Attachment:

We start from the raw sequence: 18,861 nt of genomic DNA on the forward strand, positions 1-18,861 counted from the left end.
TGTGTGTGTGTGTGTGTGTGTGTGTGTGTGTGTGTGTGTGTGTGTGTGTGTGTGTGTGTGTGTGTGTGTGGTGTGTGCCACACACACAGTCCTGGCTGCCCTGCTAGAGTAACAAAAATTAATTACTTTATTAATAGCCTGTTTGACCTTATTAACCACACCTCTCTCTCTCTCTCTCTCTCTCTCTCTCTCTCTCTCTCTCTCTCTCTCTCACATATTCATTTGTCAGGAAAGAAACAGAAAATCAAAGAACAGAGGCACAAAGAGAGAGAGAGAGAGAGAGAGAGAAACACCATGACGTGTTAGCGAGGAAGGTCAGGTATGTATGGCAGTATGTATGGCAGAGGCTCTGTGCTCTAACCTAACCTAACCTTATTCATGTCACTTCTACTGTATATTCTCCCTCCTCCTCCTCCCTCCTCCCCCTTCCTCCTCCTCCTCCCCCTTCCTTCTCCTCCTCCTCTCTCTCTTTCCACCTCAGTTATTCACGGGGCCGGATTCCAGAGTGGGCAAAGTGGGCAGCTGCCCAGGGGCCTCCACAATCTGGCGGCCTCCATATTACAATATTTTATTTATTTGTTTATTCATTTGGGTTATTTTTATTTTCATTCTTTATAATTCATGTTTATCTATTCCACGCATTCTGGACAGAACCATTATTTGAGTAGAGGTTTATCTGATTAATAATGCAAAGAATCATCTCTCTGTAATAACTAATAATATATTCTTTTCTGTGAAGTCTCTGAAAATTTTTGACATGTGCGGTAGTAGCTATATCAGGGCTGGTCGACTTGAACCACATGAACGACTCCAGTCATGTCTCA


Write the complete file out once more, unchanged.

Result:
We start from the raw sequence: 18,861 nt of genomic DNA on the forward strand, positions 1-18,861 counted from the left end.
TGTGTGTGTGTGTGTGTGTGTGTGTGTGTGTGTGTGTGTGTGTGTGTGTGTGTGTGTGTGTGTGTGTGTGGTGTGTGCCACACACACAGTCCTGGCTGCCCTGCTAGAGTAACAAAAATTAATTACTTTATTAATAGCCTGTTTGACCTTATTAACCACACCTCTCTCTCTCTCTCTCTCTCTCTCTCTCTCTCTCTCTCTCTCTCTCTCTCACATATTCATTTGTCAGGAAAGAAACAGAAAATCAAAGAACAGAGGCACAAAGAGAGAGAGAGAGAGAGAGAGAGAAACACCATGACGTGTTAGCGAGGAAGGTCAGGTATGTATGGCAGTATGTATGGCAGAGGCTCTGTGCTCTAACCTAACCTAACCTTATTCATGTCACTTCTACTGTATATTCTCCCTCCTCCTCCTCCCTCCTCCCCCTTCCTCCTCCTCCTCCCCCTTCCTTCTCCTCCTCCTCTCTCTCTTTCCACCTCAGTTATTCACGGGGCCGGATTCCAGAGTGGGCAAAGTGGGCAGCTGCCCAGGGGCCTCCACAATCTGGCGGCCTCCATATTACAATATTTTATTTATTTGTTTATTCATTTGGGTTATTTTTATTTTCATTCTTTATAATTCATGTTTATCTATTCCACGCATTCTGGACAGAACCATTATTTGAGTAGAGGTTTATCTGATTAATAATGCAAAGAATCATCTCTCTGTAATAACTAATAATATATTCTTTTCTGTGAAGTCTCTGAAAATTTTTGACATGTGCGGTAGTAGCTATATCAGGGCTGGTCGACTTGAACCACATGAACGACTCCAGTCATGTCTCA